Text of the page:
Dear Friends and Neighbors,
The 2021 session began with chain link fences and national guard troops around the state capital. It ended with little fanfare on Sunday as only a handful of us were in Olympia. The “remote session” will go down in history as unique for many reasons. It may also end up being infamous as the session where it was finally decided that we’ll all be paying more for less.
The price of fuel set to go up to pay for LCFS and carbon pricing scheme
With both the House and Senate passing Gov. Jay Inslee’s “Low Carbon Fuel Standard” (LCFS) bill, House Bill 1091, we will see an increase in the cost of fuel. To comply with the LCFS mandate, low carbon liquid fuels like ethanol, biodiesel, or renewable diesel must be blended in with traditional gasoline. Fuel producers and other regulated entities under the bill that cannot meet these requirements would have to purchase “credits” from businesses that supply low carbon fuels or use credits that have been banked in previous compliance years.
When California tried this scheme, it raised the cost of gas by $0.19 cents per gallon, with an estimated increase of $0.46 cents by 2030. In a very detailed report comparing Washington’s LCFS proposal (HB 1091) with California’s, it was found that:
“The costs to comply with HB 1091 are anticipated to be higher than those seen in California or Oregon…”
Stillwater Associates, LLC, “Implications of Washington HB 1091: Proposed LCFS Legislation that is Twice as Ambitious as California LCFS,” January 28, 2021.
You can read the full report, and how Washington’s LCFS compares to California’s and how it would harm our economy here.
We also have to consider the Democrat Cap and Trade plan (or, Cap and Tax), Senate Bill 5126. Voters have rejected carbon-pricing schemes in the past (I-732 failed 59%-41% in 2016; I-1631 failed 57%-43% in 2018), yet the majority party and the governor seem intent on ignoring the will of the people.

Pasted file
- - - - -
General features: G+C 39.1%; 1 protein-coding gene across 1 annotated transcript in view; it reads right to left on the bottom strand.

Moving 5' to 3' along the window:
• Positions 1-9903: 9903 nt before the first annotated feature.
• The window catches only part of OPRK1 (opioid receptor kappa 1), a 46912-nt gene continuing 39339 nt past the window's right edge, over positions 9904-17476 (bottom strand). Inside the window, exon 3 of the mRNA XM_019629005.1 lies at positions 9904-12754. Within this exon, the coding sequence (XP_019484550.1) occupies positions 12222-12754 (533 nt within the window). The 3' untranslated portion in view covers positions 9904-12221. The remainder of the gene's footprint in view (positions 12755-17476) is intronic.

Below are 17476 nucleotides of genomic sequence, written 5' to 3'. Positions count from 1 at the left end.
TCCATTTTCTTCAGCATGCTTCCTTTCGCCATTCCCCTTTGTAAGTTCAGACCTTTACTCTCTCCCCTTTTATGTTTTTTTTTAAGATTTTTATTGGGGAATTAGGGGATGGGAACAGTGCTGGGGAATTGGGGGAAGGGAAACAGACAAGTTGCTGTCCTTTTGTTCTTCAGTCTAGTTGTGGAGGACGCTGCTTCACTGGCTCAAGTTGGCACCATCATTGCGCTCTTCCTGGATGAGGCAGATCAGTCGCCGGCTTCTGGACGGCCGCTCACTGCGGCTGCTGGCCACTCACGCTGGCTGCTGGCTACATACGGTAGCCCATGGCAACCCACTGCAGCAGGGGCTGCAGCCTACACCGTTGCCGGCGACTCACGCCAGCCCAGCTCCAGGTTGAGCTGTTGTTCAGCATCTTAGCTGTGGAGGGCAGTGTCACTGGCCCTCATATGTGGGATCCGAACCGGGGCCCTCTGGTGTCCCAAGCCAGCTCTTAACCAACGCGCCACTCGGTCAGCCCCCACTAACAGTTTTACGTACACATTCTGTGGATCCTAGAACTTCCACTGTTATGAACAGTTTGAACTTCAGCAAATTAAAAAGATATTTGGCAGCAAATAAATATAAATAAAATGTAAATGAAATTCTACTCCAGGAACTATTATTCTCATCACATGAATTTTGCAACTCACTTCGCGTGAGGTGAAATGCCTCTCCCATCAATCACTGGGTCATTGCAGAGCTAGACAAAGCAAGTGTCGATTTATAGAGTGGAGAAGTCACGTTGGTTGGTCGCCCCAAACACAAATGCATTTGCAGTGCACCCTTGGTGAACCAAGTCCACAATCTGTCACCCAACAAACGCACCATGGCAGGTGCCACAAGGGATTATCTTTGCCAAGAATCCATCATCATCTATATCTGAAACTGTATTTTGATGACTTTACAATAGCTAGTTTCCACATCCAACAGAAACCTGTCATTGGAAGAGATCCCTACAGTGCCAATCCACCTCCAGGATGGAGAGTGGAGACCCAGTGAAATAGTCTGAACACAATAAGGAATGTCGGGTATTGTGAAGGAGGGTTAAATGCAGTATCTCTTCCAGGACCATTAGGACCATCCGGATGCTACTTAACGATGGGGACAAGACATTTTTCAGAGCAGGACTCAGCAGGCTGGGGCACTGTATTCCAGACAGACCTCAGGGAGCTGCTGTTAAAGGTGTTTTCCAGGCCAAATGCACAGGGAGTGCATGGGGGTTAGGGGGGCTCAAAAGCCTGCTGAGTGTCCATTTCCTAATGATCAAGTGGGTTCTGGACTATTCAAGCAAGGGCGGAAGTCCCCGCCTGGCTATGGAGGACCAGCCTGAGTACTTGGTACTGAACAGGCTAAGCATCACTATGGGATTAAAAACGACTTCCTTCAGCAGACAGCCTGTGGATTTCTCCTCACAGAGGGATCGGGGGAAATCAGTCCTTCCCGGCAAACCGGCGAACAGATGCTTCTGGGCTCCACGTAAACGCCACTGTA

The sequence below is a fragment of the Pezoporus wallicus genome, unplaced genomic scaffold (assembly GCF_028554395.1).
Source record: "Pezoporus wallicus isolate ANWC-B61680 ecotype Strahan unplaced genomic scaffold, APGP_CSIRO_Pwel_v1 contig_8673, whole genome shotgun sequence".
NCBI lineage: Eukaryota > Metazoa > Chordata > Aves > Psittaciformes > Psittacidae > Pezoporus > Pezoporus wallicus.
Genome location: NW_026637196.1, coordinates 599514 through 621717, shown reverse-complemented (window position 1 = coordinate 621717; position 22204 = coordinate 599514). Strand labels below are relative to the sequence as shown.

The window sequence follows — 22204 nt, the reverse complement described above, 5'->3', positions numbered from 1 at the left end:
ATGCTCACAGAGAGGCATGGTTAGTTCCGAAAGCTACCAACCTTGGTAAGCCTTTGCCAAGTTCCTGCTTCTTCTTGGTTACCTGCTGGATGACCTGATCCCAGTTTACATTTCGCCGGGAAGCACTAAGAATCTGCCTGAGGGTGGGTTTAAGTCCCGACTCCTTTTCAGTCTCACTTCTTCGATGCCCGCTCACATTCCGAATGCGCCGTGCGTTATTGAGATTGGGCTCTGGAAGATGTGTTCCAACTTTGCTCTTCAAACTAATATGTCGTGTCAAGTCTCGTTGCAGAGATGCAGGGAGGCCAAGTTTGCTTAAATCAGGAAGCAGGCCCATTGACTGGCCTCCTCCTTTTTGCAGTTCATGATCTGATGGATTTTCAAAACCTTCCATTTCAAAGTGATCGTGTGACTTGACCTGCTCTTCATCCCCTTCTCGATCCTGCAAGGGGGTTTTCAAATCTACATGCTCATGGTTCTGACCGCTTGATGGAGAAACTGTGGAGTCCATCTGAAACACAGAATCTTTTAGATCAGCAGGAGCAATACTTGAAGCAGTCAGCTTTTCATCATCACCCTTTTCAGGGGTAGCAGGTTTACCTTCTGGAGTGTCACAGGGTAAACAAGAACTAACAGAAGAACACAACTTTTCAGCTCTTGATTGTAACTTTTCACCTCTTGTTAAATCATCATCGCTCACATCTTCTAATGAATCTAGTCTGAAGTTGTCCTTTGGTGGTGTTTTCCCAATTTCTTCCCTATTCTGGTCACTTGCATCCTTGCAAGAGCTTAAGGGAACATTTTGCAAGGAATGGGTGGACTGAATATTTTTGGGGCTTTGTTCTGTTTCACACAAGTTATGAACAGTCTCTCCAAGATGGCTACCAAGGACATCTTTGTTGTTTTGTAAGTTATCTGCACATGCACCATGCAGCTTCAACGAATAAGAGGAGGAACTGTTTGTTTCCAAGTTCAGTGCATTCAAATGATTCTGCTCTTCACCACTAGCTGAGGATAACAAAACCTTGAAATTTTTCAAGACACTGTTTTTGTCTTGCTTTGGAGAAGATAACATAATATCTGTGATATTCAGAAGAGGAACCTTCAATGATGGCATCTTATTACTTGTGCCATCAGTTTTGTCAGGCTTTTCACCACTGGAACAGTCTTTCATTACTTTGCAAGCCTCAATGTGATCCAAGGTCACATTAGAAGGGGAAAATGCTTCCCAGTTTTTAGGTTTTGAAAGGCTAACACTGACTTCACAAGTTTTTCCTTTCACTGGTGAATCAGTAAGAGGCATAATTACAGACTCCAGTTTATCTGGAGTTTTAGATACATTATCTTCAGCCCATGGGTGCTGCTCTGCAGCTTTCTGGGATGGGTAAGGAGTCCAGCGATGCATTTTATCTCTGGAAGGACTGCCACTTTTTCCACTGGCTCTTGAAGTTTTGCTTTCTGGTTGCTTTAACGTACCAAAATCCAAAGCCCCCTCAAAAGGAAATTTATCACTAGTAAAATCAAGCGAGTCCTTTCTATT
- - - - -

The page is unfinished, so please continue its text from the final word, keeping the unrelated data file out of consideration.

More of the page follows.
The cap and trade proposal directs the Department of Ecology to implement a cap on greenhouse gas emissions from certain entities and a program to track, verify, and enforce compliance. Carbon credits would be traded, creating a new, potentially unstable and manipulative market. Keep in mind, Washington state emits less than three-tenths of one percent of global greenhouse gas emissions. If we eliminated every car, truck, train, plane, and boat, the impacts to global greenhouse gas emissions would be less than three-tenths of one percent! This cap and trade scheme will do very little, yet cost our citizens and industries a lot. As I said on the House floor in my speech against this bill:
“In the 90s, we got rid of the steel industry in Washington. That industry went to China. That did nothing for the environment and we lost thousands and thousands of union, living-wage jobs. We continuously talk about the future. Let’s start helping the people whose hands are blistered. Let’s invest in them. Let’s not gamble on their jobs, their families, their future.”
Finally, even though the Legislature passed a transportation budget that keeps projects online and prioritizes maintenance and preservation of existing roads and highways, there is further talk of a gas-tax increase for a new batch of projects. Together, these three components could increase the price of gas by 65 cents-per-gallon or more: